If a car throws a wheel bearing, it exhibits characteristic noises and other peculiarities at a particular location which identifies the problem for a qualified mechanic. The treatment is to isolate the cause of the symptom and replace or repair it before it does any more damage. But the car is a mechanism, not an organism; simply resting the machine and ensuring a supply of good quality gasoline is not going to allow it to sit back and quietly grow a new bearing. A human being is not a car.

    One alternative popular among feminists and others wishing to rise up and abandon the creeping meatball of established medicine lies in the denial of the mind/body distinction and rejection of the concept of the autonomous, disembodied individual having ownership of a passive body-vehicle. These post-structuralist characterisations present disease as a discontinuity, a collapse of the seamless fabric of relationships comprising the experiential contour of the "lived body".

    Disease, however, may be more truly characterised in a deep, holistic light. We can better describe "dis-ease" as the expression of a destabilising interference with the harmonious patterns of interactive support and mutual nourishment which are constantly undertaken between the living organism and its environment, the luminous source of energy and the focus of intent. The source of such interference may appear in diagnosis to lie within either the internal environment (the body/mind continuum), or the external environment, the habitat or milieu, although there is no fundamental difference between the two, for they are a constant interactive continuity.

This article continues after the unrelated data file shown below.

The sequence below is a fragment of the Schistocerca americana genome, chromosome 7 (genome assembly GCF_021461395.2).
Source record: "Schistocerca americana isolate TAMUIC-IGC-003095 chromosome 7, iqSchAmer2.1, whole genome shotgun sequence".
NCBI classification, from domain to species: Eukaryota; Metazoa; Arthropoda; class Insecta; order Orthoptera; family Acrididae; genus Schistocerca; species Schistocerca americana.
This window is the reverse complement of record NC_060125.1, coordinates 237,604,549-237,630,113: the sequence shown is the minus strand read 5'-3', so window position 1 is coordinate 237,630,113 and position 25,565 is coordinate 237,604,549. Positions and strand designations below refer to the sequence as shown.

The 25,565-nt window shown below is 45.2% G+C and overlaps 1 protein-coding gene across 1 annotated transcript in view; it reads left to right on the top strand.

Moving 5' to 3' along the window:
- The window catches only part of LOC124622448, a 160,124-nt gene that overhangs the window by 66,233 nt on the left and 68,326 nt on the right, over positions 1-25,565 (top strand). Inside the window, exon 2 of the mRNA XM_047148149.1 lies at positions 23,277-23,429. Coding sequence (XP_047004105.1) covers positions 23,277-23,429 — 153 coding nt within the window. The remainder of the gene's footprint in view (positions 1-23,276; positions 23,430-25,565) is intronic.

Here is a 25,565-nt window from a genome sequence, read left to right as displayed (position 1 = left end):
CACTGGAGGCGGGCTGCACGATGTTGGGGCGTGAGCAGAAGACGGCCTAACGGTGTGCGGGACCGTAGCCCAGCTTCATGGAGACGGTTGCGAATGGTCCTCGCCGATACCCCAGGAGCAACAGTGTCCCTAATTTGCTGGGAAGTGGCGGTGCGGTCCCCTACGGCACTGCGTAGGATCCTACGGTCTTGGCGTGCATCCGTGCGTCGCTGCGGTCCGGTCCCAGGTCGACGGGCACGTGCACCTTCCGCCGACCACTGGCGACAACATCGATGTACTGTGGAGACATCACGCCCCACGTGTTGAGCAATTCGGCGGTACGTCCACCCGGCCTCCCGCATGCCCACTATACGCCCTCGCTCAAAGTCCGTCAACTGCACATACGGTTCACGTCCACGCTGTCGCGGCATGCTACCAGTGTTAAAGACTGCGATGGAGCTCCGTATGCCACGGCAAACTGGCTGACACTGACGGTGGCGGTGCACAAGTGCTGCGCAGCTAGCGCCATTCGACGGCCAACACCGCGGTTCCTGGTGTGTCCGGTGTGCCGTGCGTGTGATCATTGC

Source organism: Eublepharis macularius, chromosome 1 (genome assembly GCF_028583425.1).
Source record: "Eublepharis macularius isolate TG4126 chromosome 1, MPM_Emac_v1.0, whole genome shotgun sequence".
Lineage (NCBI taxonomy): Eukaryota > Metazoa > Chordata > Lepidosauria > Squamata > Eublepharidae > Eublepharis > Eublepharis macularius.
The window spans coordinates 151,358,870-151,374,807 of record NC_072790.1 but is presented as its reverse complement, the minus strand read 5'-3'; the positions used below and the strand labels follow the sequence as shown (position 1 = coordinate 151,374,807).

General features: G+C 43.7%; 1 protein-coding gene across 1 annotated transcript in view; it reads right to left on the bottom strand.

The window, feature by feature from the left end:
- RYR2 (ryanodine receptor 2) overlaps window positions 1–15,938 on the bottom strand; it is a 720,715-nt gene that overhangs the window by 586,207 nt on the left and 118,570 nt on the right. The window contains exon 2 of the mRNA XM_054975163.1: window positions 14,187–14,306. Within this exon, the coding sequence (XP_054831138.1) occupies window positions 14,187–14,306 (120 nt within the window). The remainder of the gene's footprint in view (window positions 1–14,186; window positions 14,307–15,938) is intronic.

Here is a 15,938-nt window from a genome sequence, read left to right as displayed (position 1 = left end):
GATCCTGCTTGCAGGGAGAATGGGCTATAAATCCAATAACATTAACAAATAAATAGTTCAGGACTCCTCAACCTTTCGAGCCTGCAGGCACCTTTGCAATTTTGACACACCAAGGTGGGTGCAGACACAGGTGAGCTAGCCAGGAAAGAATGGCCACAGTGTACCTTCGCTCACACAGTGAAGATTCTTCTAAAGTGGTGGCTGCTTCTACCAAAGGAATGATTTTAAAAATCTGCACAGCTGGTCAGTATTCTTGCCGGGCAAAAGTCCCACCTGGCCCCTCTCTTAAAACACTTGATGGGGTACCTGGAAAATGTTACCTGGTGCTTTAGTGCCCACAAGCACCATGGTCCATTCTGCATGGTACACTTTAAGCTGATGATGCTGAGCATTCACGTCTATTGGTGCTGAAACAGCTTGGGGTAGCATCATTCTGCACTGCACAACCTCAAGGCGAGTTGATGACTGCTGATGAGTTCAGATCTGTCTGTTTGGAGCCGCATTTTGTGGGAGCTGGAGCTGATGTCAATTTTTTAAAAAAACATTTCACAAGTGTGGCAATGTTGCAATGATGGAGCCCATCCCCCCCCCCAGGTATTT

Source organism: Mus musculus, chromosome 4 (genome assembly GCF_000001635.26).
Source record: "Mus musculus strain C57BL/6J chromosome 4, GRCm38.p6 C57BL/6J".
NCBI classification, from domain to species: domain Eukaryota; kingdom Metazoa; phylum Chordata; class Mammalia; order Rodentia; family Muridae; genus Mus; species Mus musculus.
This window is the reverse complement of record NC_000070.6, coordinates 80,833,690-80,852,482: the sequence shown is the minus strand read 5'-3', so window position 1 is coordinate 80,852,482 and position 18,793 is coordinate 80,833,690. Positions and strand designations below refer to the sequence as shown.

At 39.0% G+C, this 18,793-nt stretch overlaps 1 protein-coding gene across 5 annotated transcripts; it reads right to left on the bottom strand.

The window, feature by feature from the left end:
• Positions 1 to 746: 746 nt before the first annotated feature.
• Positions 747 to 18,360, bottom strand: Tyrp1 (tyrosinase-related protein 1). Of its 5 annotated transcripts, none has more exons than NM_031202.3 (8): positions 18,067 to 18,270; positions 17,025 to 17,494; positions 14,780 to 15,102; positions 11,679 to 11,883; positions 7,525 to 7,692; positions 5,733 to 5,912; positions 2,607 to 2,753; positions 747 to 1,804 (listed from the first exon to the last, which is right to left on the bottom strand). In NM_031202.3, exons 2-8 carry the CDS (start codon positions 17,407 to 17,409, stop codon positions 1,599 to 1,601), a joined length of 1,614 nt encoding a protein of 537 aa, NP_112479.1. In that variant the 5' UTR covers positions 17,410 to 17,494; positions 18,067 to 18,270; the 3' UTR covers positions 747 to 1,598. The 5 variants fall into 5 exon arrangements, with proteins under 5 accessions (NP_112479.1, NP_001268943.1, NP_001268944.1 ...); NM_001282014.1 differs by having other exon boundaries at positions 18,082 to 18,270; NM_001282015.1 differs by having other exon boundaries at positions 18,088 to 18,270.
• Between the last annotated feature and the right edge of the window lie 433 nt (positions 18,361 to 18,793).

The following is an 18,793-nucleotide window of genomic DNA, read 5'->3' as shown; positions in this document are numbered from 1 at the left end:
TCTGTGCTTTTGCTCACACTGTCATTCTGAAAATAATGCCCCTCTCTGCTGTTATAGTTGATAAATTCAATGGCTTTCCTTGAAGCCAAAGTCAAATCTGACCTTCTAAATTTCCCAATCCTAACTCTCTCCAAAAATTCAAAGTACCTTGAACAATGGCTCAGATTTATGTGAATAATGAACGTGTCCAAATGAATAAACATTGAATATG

What is Treatment?

    For the doctor as bodymechanic and the patient as disordered machine, the treatment consists in the removal of symptoms as quickly and painlessly as possible. A new part (kidney; heart; blood transfusion), the adding of an accessory (IUD; spectacles; hearing aid), or the equivalent of a grease and oil change (blood test; gallstone removal; tranquillisers) will get the machine on the road again. Such a repair job is thought to serve the interests both of patient as consumer and practitioner as provider of health care, and to a point, so it does.

    Nevertheless, such intervention often fails to address the underlying causes of the problem in the milieu or habitat of the patient and frequently results in complications arising from the therapy itself, as in the case of the Thalidomide debacle.(8) Moreover, the objective comparison of divergent cases with theoretical norms generates a misleading view of health and wellbeing (the operation was a success, but the patient died...).

    Holistic practitioners seek to treat the body within the context of its relationships, avoiding the tendency to view the patient as an isolated object of medical interest. Such an approach has the advantage of minimising the potential damage of invasive, mechanistic techniques and rejecting any assumed property relations between the bodies of individuals.

    Treatment of any kind requires the intervention of the medical practitioner and the surrender to some degree of the autonomy, however perceived, of the patient. This is the case within any medical framework, but less in the holistic case where interaction is intended to stimulate a mandalic relationship of mutual growth leading to the optimal blossoming of health and fulfilment of the whole person, rather than a mechanistic patch-up which fails to address the deeper issues of the bodily continuum's relationship with itself, its parts and its habitat. Admittedly the medical profession is changing; it has adopted many of the techniques of holistic medicine and has sought to incorporate them within a wider, scientific framework.